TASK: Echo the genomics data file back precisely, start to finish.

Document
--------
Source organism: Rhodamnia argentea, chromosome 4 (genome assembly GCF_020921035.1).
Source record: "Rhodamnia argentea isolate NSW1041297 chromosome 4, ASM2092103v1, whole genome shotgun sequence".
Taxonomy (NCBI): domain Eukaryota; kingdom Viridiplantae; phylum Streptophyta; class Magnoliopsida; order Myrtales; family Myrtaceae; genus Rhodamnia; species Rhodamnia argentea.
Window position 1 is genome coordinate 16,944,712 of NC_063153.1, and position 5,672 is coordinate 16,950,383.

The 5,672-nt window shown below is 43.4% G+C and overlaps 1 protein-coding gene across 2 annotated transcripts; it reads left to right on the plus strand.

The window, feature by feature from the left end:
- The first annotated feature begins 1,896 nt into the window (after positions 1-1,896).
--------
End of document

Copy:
Source organism: Rhodamnia argentea, chromosome 4 (genome assembly GCF_020921035.1).
Source record: "Rhodamnia argentea isolate NSW1041297 chromosome 4, ASM2092103v1, whole genome shotgun sequence".
Taxonomy (NCBI): domain Eukaryota; kingdom Viridiplantae; phylum Streptophyta; class Magnoliopsida; order Myrtales; family Myrtaceae; genus Rhodamnia; species Rhodamnia argentea.
Window position 1 is genome coordinate 16,944,712 of NC_063153.1, and position 5,672 is coordinate 16,950,383.

The 5,672-nt window shown below is 43.4% G+C and overlaps 1 protein-coding gene across 2 annotated transcripts; it reads left to right on the plus strand.

The window, feature by feature from the left end:
- The first annotated feature begins 1,896 nt into the window (after positions 1-1,896).